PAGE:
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Food Fore Thought

Invest in growing AGtivists

SUSAN ALLEN

Those of us who believe that the sanctity of American agriculture is a cause worth fighting for could learn a lesson from the environmental movement and their ability to connect with people. Most of us can name numerous corporations and Hollywood celebrities that are quick to advance an environmental message yet unable to recall a notable company or celeb that promotes our U.S. food production and those who grow it.

Oh, Willie Nelson and a few others will do periodic farm aid concerts to show compassion; sadly, farm aide leaves the impression that the farmer is unable to help himself, not an apropos image for an industry that leads the world in quantity and quality of safe food production.

Is agriculture's inability to attract high profile advocates in direct relation to its investment into consumer relations? In comparison, environmentalists are masters at designing a message that creates passion and especially adept at targeting a segment of our population who crave it, our impressionable youth. Like the soft drink companies who determined that they could create lifelong customers by gaining a presence in our middle schools, environmentalists are keenly aware that fostering a relationship at the grade school level, nurturing it through the high school curriculum and igniting it at our universities ensures a lifetime commitment..

It can be argued that FFA and 4-H are agriculture's link to our young, yet these programs lack the magnetism and the financial clout to resonate with the suburban and urban masses. Meanwhile the United Nations has hit the bull's-eye with their campaign to reach more than six million of our most impressionable minds through scouting. The Boy Scouts have partnered with the United Nations Environment Program and it is rumored that their newest merit badge will sport the U.N. Label. This falls perfectly under the U.N.'s long term agenda as laid out in the 2002 UNEP Governing Council's report, that called for the creation of a global movement for children and youth to actively participate in environmental activities with "the vision to foster a generation of environmentally conscious citizens who will better influence the decision-making process and act responsibly to create a sustainable world."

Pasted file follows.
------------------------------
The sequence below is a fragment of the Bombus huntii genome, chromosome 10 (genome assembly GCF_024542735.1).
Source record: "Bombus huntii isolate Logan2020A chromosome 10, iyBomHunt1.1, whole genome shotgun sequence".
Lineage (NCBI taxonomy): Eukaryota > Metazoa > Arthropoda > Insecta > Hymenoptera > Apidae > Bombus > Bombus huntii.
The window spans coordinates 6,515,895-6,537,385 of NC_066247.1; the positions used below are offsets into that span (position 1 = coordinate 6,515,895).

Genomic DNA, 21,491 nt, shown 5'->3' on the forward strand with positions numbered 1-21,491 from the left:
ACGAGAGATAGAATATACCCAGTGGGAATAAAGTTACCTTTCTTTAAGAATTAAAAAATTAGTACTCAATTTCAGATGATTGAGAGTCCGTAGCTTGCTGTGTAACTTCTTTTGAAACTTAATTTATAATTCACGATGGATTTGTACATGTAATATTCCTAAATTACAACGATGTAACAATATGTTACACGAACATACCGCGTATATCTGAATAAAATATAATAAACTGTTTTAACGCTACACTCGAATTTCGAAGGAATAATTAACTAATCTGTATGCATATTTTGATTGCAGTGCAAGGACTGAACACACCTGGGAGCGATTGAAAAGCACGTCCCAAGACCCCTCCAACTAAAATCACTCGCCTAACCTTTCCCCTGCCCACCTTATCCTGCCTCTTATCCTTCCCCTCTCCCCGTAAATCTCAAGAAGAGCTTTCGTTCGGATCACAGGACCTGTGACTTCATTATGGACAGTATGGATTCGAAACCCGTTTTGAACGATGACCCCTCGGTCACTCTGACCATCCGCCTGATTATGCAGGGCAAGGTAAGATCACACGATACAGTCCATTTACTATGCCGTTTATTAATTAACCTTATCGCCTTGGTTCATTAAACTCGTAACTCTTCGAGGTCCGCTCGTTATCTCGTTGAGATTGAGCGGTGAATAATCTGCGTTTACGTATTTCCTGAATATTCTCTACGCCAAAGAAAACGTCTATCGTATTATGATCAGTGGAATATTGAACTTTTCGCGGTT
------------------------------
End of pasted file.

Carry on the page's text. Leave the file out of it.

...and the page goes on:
The Environmental Media Association is another group dedicated to appealing to generation Y and Xers and is receiving the backing to do it in a big way. Through their generation "E" (Environment) campaign, they adeptly use television and film to influence millions with their environmental messages while promoting the fact that they have a "profound effect on how the public receives environmental information".

When EMA recently partnered with Eddie Bauer it enabled them to run a four-page ad in Vanity Fair and Vogue featuring celebrities who "think green," promoting a 100 percent organic cotton t-shirt that purportedly improves soil quality and promotes healthy ecosystems simply by its purchase (an added benefit to appearing stylish while saving the earth.) It is a great campaign.... but it is one that agriculture should be running; educating the public about the new technology used in precision farming that "tangibly" improves soil quality, while creating (not merely promoting) healthy ecosystems by using less pesticide to produce more crops on even less land.

It is time that corporations step up to underwrite the message that American Agriculture is beyond"thinking green." A green revolution is occurring in 21st Century American Agriculture, and those of us who care need to unite in an effort to GROW a generation of "AGtivists."

Susan Allen provides this message for the Food Fore Thought Foundation.

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